Some Information about Communication
Toastmasters and other organizations about public speaking
Toastmasters is an International organization devoted to provide the tools to help people communicate effectively by speaking to groups in a comfortable setting. This organization is not designed specifically for People Who Stutter, but many have found the organization helpful.
The Virtual Presentation Assistant is an online tutorial for improving public speaking skills.
- Information about Toastmasters and speeches delivered, from PWS
- Callier Communicators is a Toastmaster's Club in Dallas, Texas, mission is "to provide an environment that offers special support and understanding to people with communication difficulties or extreme fear of speaking."
- Public Speaking for Stutterers by Russ Hicks, a paper written for the International Stuttering Awareness Day Online Conference, Oct. 1-22, 1999
- ITC (International Training in Communication), a non-profit self-help training club. Originally known as the Toastmistress Club, ITC is open to all.
SpeechTips is a "free guide to speech writing and delivery for every occasion."
Communication in Relationships by Michael Smith, PhD.
Lee Glickstein's Speaking Circles, International
Suggestions on How To Overcome Shyness by Art Nefsky from Art Nefsky's Stagefright Clinic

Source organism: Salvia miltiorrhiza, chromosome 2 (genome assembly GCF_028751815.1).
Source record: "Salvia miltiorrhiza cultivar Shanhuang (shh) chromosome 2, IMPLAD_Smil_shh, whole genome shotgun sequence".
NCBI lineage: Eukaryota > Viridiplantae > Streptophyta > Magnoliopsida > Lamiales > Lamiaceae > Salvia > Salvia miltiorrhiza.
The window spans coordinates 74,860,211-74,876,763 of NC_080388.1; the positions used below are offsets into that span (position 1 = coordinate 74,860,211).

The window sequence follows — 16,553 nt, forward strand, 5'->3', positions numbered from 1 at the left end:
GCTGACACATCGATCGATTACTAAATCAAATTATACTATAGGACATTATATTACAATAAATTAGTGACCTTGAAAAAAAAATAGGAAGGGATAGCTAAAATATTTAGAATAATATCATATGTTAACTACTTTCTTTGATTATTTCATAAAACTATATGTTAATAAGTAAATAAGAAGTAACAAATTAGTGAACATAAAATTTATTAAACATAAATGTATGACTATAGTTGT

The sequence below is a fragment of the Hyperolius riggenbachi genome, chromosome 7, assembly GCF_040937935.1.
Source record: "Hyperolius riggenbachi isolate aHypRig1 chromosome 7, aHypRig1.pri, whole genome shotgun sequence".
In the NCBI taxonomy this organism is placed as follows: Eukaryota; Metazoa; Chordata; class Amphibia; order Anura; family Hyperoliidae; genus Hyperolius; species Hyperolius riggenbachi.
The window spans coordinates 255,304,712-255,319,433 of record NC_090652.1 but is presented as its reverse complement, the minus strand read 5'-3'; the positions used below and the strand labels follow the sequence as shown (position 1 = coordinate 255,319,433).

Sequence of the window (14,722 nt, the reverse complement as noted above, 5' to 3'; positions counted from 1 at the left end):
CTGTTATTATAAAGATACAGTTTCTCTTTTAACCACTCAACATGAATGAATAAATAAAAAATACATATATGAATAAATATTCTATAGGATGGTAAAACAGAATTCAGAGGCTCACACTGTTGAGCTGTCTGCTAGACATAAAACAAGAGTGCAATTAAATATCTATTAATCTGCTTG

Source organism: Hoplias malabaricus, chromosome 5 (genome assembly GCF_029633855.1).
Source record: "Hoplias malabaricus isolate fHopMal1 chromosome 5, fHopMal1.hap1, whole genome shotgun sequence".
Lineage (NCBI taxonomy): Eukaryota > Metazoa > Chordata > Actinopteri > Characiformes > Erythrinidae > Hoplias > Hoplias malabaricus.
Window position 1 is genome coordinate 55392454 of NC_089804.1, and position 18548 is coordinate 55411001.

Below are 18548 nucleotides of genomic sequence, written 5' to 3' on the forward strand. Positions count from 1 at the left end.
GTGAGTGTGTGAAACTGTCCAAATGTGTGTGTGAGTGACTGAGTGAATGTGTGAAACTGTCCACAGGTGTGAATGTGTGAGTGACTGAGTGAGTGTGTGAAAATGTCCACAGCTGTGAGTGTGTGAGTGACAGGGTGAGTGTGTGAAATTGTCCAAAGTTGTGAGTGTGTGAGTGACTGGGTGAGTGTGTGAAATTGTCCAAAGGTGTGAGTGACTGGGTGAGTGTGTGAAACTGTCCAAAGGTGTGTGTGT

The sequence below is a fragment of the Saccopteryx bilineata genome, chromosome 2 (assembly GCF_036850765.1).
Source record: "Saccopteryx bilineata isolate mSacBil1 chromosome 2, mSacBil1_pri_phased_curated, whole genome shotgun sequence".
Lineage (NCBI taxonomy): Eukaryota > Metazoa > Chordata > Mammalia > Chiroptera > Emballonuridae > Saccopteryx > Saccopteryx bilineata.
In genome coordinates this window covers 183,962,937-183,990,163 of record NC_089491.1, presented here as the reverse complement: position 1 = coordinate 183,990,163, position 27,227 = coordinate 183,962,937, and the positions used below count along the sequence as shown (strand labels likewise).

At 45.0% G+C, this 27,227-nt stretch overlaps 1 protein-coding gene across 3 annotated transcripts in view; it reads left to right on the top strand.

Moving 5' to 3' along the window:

TALKTIPS@POBOXES.COM is a bi-monthly newsletter which includes topics such as self-improvement tips for more effective personal and professional communication. To subscribe send the following message in the SUBJECT line to email@example.com subscribe_Talktips
PhonePass, a test of English speech by telephone, designed for non-native speakers of English. The 10 minute phone test includes measures of fluency, listening and pronunciation.
The Filled Pause Research Center, specifically excludes the filled pauses that are evident in stuttering, but it is still an interesting site, which claims to be "a web-based virtual study hall designed both to support and report progress on my research into the type of hesitation phenomena in human speech known as 'filled pauses'."
Filled Pause Web Links
This is a version of the Stroop effect that has fascinated psychologists since 1935 when J. R. Stroop first studied the phenomenon in a learning experiment. The experiment provides an opportunity for many people who don't stutter to experience what it is like, at least momentarily, not to have control of their articulators.
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last modified October 5, 2015